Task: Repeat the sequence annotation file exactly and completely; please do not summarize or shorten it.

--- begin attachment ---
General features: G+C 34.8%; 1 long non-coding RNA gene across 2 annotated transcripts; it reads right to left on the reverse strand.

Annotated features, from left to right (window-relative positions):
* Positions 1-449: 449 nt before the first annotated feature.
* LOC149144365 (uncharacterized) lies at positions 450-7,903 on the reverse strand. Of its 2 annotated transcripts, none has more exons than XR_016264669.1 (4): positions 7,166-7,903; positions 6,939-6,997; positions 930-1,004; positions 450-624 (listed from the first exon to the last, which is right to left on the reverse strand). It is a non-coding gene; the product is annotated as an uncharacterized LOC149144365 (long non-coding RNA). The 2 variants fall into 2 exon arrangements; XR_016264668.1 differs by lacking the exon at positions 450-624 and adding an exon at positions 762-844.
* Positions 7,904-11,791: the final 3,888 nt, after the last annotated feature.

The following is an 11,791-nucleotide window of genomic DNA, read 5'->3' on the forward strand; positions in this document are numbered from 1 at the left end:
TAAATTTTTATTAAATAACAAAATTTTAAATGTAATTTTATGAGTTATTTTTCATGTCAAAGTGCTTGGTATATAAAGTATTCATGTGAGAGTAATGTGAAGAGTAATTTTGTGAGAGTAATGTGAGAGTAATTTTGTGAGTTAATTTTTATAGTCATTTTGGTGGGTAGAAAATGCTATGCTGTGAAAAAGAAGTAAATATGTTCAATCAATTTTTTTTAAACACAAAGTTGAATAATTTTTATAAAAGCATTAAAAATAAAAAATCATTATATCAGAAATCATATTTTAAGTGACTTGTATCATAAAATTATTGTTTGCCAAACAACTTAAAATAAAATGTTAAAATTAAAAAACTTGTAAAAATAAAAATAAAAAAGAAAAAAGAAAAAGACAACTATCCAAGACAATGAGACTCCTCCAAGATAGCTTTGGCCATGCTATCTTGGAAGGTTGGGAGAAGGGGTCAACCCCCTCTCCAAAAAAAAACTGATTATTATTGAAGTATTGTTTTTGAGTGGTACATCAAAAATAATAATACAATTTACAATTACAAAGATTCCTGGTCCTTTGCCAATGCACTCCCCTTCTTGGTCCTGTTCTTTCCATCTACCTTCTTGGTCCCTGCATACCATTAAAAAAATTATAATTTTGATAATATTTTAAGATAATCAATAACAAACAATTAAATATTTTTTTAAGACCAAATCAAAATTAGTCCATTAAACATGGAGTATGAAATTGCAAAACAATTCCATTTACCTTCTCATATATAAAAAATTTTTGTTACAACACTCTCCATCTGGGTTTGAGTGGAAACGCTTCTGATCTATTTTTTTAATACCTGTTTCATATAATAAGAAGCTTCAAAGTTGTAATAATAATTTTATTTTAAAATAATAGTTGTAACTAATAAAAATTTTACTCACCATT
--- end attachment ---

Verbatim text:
General features: G+C 34.8%; 1 long non-coding RNA gene across 2 annotated transcripts; it reads right to left on the reverse strand.

Annotated features, from left to right (window-relative positions):
* Positions 1-449: 449 nt before the first annotated feature.
* LOC149144365 (uncharacterized) lies at positions 450-7,903 on the reverse strand. Of its 2 annotated transcripts, none has more exons than XR_016264669.1 (4): positions 7,166-7,903; positions 6,939-6,997; positions 930-1,004; positions 450-624 (listed from the first exon to the last, which is right to left on the reverse strand). It is a non-coding gene; the product is annotated as an uncharacterized LOC149144365 (long non-coding RNA). The 2 variants fall into 2 exon arrangements; XR_016264668.1 differs by lacking the exon at positions 450-624 and adding an exon at positions 762-844.
* Positions 7,904-11,791: the final 3,888 nt, after the last annotated feature.

The following is an 11,791-nucleotide window of genomic DNA, read 5'->3' on the forward strand; positions in this document are numbered from 1 at the left end:
TAAATTTTTATTAAATAACAAAATTTTAAATGTAATTTTATGAGTTATTTTTCATGTCAAAGTGCTTGGTATATAAAGTATTCATGTGAGAGTAATGTGAAGAGTAATTTTGTGAGAGTAATGTGAGAGTAATTTTGTGAGTTAATTTTTATAGTCATTTTGGTGGGTAGAAAATGCTATGCTGTGAAAAAGAAGTAAATATGTTCAATCAATTTTTTTTAAACACAAAGTTGAATAATTTTTATAAAAGCATTAAAAATAAAAAATCATTATATCAGAAATCATATTTTAAGTGACTTGTATCATAAAATTATTGTTTGCCAAACAACTTAAAATAAAATGTTAAAATTAAAAAACTTGTAAAAATAAAAATAAAAAAGAAAAAAGAAAAAGACAACTATCCAAGACAATGAGACTCCTCCAAGATAGCTTTGGCCATGCTATCTTGGAAGGTTGGGAGAAGGGGTCAACCCCCTCTCCAAAAAAAAACTGATTATTATTGAAGTATTGTTTTTGAGTGGTACATCAAAAATAATAATACAATTTACAATTACAAAGATTCCTGGTCCTTTGCCAATGCACTCCCCTTCTTGGTCCTGTTCTTTCCATCTACCTTCTTGGTCCCTGCATACCATTAAAAAAATTATAATTTTGATAATATTTTAAGATAATCAATAACAAACAATTAAATATTTTTTTAAGACCAAATCAAAATTAGTCCATTAAACATGGAGTATGAAATTGCAAAACAATTCCATTTACCTTCTCATATATAAAAAATTTTTGTTACAACACTCTCCATCTGGGTTTGAGTGGAAACGCTTCTGATCTATTTTTTTAATACCTGTTTCATATAATAAGAAGCTTCAAAGTTGTAATAATAATTTTATTTTAAAATAATAGTTGTAACTAATAAAAATTTTACTCACCATT